We have a sort of obsession with lemurs in my house. It all started about 18 months ago when my younger daughter, six months at the time, was crying inconsolably.
My older daughter, always ready to help, showed her sister a picture of a big lemur face in the day's paper. The baby's cries immediately turned into big belly laughs. The picture now hangs on our refrigerator and, most days, my two-year-old points to it.
So we're always on the look out for lemurs in books, at zoos that we've visited and elsewhere. It's funny how many places we've spotted them. And, of course, the obvious place for this lemur-loving family to go was the Duke Lemur Center where we got an up close and fascinating look at these adorable animals.
The center, established in 1966 in Duke Forest in Durham, is the world's largest sanctuary for lemurs. It houses about 250 animals, including 233 lemurs. Lemurs are primates found on the island of Madagascar.
The center's aim is to promote research and understanding of lemurs and their natural habitat. Center staff and students conduct research, encourage efforts to preserve the animals and works to educate the community and world about lemurs.
The center went through a big renovation in the past couple of years, allowing it to offer indoor tours during the winter. The upgrades also include paved paths, making it easy for wheelchairs and strollers, along with indoor plumbing and changing tables. There's also a gift shop with lemur-themed merchandise.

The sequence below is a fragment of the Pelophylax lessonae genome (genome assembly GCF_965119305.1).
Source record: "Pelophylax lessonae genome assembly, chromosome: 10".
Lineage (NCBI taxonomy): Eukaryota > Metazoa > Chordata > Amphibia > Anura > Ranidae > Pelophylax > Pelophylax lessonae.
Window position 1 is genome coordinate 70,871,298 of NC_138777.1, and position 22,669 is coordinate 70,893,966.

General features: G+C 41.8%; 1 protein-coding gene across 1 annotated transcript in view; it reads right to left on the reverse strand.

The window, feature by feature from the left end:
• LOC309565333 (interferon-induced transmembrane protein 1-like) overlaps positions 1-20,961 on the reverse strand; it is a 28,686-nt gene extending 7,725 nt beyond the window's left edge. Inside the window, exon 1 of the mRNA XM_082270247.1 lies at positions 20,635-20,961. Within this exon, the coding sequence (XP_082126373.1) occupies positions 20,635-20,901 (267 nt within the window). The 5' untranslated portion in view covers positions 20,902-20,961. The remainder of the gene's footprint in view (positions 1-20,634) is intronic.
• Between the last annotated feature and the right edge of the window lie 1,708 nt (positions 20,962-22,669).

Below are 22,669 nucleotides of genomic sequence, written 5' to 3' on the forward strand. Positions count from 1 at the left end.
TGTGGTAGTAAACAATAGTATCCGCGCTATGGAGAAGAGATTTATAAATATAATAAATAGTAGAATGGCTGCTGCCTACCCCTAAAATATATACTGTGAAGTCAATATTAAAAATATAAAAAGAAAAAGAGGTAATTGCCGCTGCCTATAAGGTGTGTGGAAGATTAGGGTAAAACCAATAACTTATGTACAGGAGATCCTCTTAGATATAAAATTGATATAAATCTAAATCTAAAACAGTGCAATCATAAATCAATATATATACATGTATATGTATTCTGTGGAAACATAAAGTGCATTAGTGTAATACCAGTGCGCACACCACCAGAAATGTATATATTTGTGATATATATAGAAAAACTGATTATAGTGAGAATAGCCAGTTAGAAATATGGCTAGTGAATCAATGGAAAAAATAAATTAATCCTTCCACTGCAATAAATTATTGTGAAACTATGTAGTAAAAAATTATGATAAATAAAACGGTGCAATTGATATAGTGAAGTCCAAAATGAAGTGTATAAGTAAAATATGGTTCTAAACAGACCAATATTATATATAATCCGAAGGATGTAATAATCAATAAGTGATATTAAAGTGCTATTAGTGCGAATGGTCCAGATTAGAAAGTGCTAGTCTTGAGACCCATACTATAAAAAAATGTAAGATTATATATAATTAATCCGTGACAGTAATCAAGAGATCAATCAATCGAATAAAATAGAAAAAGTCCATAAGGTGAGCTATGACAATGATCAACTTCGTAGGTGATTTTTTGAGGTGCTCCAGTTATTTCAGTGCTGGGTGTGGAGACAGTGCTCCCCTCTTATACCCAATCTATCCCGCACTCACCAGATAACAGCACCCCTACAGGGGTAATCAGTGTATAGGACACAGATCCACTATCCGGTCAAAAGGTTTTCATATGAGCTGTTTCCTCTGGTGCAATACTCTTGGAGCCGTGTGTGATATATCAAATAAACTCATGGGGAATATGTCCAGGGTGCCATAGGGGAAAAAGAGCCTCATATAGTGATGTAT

If it's been a couple of years since you visited the center, Niki Barnett, its education and development associate, tells me that the experience is now completely different.
"Everything has changed," she said. "We have two brand new buildings. We have a brand new summer tour path. The campus looks really different."
Tours, which start with a quick video, are about an hour long and are tailored to the age of the visitors. You'll see and learn about different kinds of lemurs. The tours include a visit to the lemur who played Zoboomafu on the PBS Kids series of the same name. Visitors also see a collection of nocturnal creatures. Among them are some of the center's 20 aye ayes, which make up about half of the worldwide captive population of this small animal.
Reservations are required if you want to tour the center. You'll need to reserve a spot about a week in advance if you want to take a weekday tour. Barnett recommends calling a couple of weeks in advance if you want to tour on the weekend. Click here for more about the tours.
The cost for a tour is $10 for adults and $7 for kids ages 3 to 12 and seniors ages 60 and up. There are discounts for college students with an ID, Duke employees and groups. For older kids, from age 10 or 12, and adults, the center offers special tours - Walking with Lemurs, Learning with Lemurs and Lemur keeper for a day.
And you'll find some fun lemur-related activities on its website.